US stimulus bill, English schools reopen, ECB sets policy
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The week begins with the US on the cusp of securing approval for a $1.9tn stimulus package that Joe Biden hopes will give a fresh jolt to the global recovery. However, any unintended jump in inflation could unsettle markets and this will add emphasis to the week’s US and Chinese data releases. England’s schools reopen in the first stage of the easing of pandemic restrictions and the UK also has GDP, industrial and trade data out. We have earnings from well-known names such as Pearson, Rolls-Royce, Just Eat Takeaway, Morrisons, Standard Life, Legal & General and ITV. The European Central Bank meets to set policy this week, when the recent rise in government bond yields will be in focus.
US stimulus package
Joe Biden is on the brink of securing final approval from Congress for his $1.9tn stimulus bill — a bet that massive fiscal intervention aimed at lower and middle-class families will speed up America’s recovery without overheating the economy.
After the US Senate voted to approve the package on Saturday, the Democrat-controlled House of Representatives is poised to give its final green light to the bill on Tuesday, allowing it to be signed into law by Biden.
Barring any last-minute trouble in the House, where Democrats hold a slim majority, the stimulus legislation will mark a big political victory for Biden, who made it his priority since entering the White House on January 20.
The stimulus bill — known as the American Rescue Plan — represents one of the largest US government interventions in the economy of the post-second world war era, just short of the size of the $2.2tn March 2020 pandemic stimulus but larger than the $787bn recovery plan during the 2009 financial crisis.
US quadrilateral summit
Biden is also poised to hold the first quadrilateral US summit with the leaders of Japan, India and Australia, as the four countries step up co-operation in an effort to counter China’s influence in the Indo-Pacific.
The White House said Biden could hold the virtual meeting this week. Choosing a “quadrilateral security dialogue” meeting for his first summit highlights his plan to reinvigorate the Quad as part of his China strategy.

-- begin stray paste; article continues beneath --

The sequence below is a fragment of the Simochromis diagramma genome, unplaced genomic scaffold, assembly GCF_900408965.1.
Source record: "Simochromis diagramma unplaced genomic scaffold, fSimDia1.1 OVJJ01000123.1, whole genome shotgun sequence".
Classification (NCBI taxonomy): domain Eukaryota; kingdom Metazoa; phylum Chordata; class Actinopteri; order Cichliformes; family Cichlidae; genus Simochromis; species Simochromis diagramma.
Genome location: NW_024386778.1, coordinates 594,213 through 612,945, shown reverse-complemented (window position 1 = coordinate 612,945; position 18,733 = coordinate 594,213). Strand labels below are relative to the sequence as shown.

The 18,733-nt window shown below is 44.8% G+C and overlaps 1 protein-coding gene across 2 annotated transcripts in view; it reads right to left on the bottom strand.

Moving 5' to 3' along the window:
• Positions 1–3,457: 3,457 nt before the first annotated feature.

The Quad emerged in 2007 after the nations co-ordinated relief following the tsunami that devastated Indonesia in 2004. But it later became dormant, partly because of Indian and Australian concerns about provoking China.
Former president Donald Trump resurrected the Quad. While Canberra had long reversed course, India has recently become more active due to rising tension with China, including a deadly border clash in Ladakh last summer.
England returns to school
Almost all English pupils will restart face-to-face lessons on Monday as the UK government’s “road map” to normality begins. Boris Johnson, UK prime minister, hopes this will lead to a lifting of all restrictions from England’s third lockdown by late June.
Israel will also move into the next stage of reopening its economy from lockdown restrictions, with restaurants and cafés that will be allowed to open for full service in the world’s most vaccinated country.
German state elections
Germany has important state elections in Rhineland-Palatinate and Baden-Württemberg this coming Sunday.
The state votes will mark the start of one of the busiest electoral years in recent German history, culminating in Bundestag elections in September that will decide who succeeds Angela Merkel as chancellor.
The Green party are on course to triumph again in the affluent south-western region of Baden-Württemberg. According to one recent poll the party is set to take 35 per cent of the vote — way ahead of any rival and better than their strong result in 2016.
Expansion at the studios division of UK broadcaster ITV is likely to be watched closely by investors when it publishes full-year results this week.
ITV Studios, which has played an important part of the push to reduce reliance on the broadcaster’s UK free-to-air channels, makes about 8,000 hours of television through 55 production houses, accounting for more than a third of the FTSE company’s revenues for the first half of 2020.
ITV has previously reported “encouraging signs” that the fourth-quarter advertising revenues will be higher.
Supermarket group Wm Morrison is expected to have benefited from a sales surge during lockdowns, especially over Christmas, as customers shopped more online and splashed out more than usual on festive treats.
Expectations of full-year pre-tax profits for Morrisons in 2021 stand at £420m-£440m, before an anticipated business rates payment of £230m.